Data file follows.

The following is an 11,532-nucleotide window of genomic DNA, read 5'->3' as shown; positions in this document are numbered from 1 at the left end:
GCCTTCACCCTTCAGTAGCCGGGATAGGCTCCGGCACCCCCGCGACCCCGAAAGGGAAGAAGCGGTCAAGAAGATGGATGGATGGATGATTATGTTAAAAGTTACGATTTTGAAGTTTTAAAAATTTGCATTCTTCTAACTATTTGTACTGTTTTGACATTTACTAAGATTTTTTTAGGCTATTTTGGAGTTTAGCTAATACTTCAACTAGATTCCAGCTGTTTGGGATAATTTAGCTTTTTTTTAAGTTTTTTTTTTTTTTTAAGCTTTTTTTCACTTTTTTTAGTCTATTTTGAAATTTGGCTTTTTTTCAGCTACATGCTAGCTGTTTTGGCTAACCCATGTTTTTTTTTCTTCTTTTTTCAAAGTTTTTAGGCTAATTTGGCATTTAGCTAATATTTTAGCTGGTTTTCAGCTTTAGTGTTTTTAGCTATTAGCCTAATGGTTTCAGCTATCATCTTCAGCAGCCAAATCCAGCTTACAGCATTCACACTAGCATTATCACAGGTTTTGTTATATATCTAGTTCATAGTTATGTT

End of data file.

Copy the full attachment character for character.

The following is an 11,532-nucleotide window of genomic DNA, read 5'->3' as shown; positions in this document are numbered from 1 at the left end:
GCCTTCACCCTTCAGTAGCCGGGATAGGCTCCGGCACCCCCGCGACCCCGAAAGGGAAGAAGCGGTCAAGAAGATGGATGGATGGATGATTATGTTAAAAGTTACGATTTTGAAGTTTTAAAAATTTGCATTCTTCTAACTATTTGTACTGTTTTGACATTTACTAAGATTTTTTTAGGCTATTTTGGAGTTTAGCTAATACTTCAACTAGATTCCAGCTGTTTGGGATAATTTAGCTTTTTTTTAAGTTTTTTTTTTTTTTTAAGCTTTTTTTCACTTTTTTTAGTCTATTTTGAAATTTGGCTTTTTTTCAGCTACATGCTAGCTGTTTTGGCTAACCCATGTTTTTTTTTCTTCTTTTTTCAAAGTTTTTAGGCTAATTTGGCATTTAGCTAATATTTTAGCTGGTTTTCAGCTTTAGTGTTTTTAGCTATTAGCCTAATGGTTTCAGCTATCATCTTCAGCAGCCAAATCCAGCTTACAGCATTCACACTAGCATTATCACAGGTTTTGTTATATATCTAGTTCATAGTTATGTT